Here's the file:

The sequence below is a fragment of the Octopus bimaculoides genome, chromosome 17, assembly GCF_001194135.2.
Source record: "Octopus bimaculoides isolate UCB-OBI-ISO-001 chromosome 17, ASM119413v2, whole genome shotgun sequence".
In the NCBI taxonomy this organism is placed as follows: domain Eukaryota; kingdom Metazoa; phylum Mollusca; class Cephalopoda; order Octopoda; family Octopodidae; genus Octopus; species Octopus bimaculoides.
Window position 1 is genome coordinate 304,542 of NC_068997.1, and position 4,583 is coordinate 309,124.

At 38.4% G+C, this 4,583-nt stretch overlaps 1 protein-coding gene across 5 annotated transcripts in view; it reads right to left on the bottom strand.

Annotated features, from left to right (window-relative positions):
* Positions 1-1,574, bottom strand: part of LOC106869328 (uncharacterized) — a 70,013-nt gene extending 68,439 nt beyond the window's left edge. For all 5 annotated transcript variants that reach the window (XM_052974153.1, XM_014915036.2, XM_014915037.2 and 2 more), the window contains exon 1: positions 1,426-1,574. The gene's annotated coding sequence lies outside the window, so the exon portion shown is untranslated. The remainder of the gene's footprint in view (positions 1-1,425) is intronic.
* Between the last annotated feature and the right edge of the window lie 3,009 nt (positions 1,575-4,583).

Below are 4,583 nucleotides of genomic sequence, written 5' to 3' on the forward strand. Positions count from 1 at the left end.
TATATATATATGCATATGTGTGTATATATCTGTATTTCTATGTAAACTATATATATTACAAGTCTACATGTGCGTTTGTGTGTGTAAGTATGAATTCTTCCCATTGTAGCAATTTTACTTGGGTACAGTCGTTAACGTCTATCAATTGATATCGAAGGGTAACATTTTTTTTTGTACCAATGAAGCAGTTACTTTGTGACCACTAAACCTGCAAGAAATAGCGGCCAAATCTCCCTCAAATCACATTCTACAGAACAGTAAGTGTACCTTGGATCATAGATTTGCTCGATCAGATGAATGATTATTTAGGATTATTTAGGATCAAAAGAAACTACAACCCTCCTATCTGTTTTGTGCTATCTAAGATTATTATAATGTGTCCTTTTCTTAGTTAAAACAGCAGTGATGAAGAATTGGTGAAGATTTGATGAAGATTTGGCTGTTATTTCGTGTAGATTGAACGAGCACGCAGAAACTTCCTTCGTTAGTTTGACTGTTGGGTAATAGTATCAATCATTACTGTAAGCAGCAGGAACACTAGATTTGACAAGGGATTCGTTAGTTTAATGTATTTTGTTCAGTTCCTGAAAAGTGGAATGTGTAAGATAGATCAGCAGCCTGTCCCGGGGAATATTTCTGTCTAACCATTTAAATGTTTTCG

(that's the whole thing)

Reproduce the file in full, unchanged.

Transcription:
The sequence below is a fragment of the Octopus bimaculoides genome, chromosome 17, assembly GCF_001194135.2.
Source record: "Octopus bimaculoides isolate UCB-OBI-ISO-001 chromosome 17, ASM119413v2, whole genome shotgun sequence".
In the NCBI taxonomy this organism is placed as follows: domain Eukaryota; kingdom Metazoa; phylum Mollusca; class Cephalopoda; order Octopoda; family Octopodidae; genus Octopus; species Octopus bimaculoides.
Window position 1 is genome coordinate 304,542 of NC_068997.1, and position 4,583 is coordinate 309,124.

At 38.4% G+C, this 4,583-nt stretch overlaps 1 protein-coding gene across 5 annotated transcripts in view; it reads right to left on the bottom strand.

Annotated features, from left to right (window-relative positions):
* Positions 1-1,574, bottom strand: part of LOC106869328 (uncharacterized) — a 70,013-nt gene extending 68,439 nt beyond the window's left edge. For all 5 annotated transcript variants that reach the window (XM_052974153.1, XM_014915036.2, XM_014915037.2 and 2 more), the window contains exon 1: positions 1,426-1,574. The gene's annotated coding sequence lies outside the window, so the exon portion shown is untranslated. The remainder of the gene's footprint in view (positions 1-1,425) is intronic.
* Between the last annotated feature and the right edge of the window lie 3,009 nt (positions 1,575-4,583).

Below are 4,583 nucleotides of genomic sequence, written 5' to 3' on the forward strand. Positions count from 1 at the left end.
TATATATATATGCATATGTGTGTATATATCTGTATTTCTATGTAAACTATATATATTACAAGTCTACATGTGCGTTTGTGTGTGTAAGTATGAATTCTTCCCATTGTAGCAATTTTACTTGGGTACAGTCGTTAACGTCTATCAATTGATATCGAAGGGTAACATTTTTTTTTGTACCAATGAAGCAGTTACTTTGTGACCACTAAACCTGCAAGAAATAGCGGCCAAATCTCCCTCAAATCACATTCTACAGAACAGTAAGTGTACCTTGGATCATAGATTTGCTCGATCAGATGAATGATTATTTAGGATTATTTAGGATCAAAAGAAACTACAACCCTCCTATCTGTTTTGTGCTATCTAAGATTATTATAATGTGTCCTTTTCTTAGTTAAAACAGCAGTGATGAAGAATTGGTGAAGATTTGATGAAGATTTGGCTGTTATTTCGTGTAGATTGAACGAGCACGCAGAAACTTCCTTCGTTAGTTTGACTGTTGGGTAATAGTATCAATCATTACTGTAAGCAGCAGGAACACTAGATTTGACAAGGGATTCGTTAGTTTAATGTATTTTGTTCAGTTCCTGAAAAGTGGAATGTGTAAGATAGATCAGCAGCCTGTCCCGGGGAATATTTCTGTCTAACCATTTAAATGTTTTCG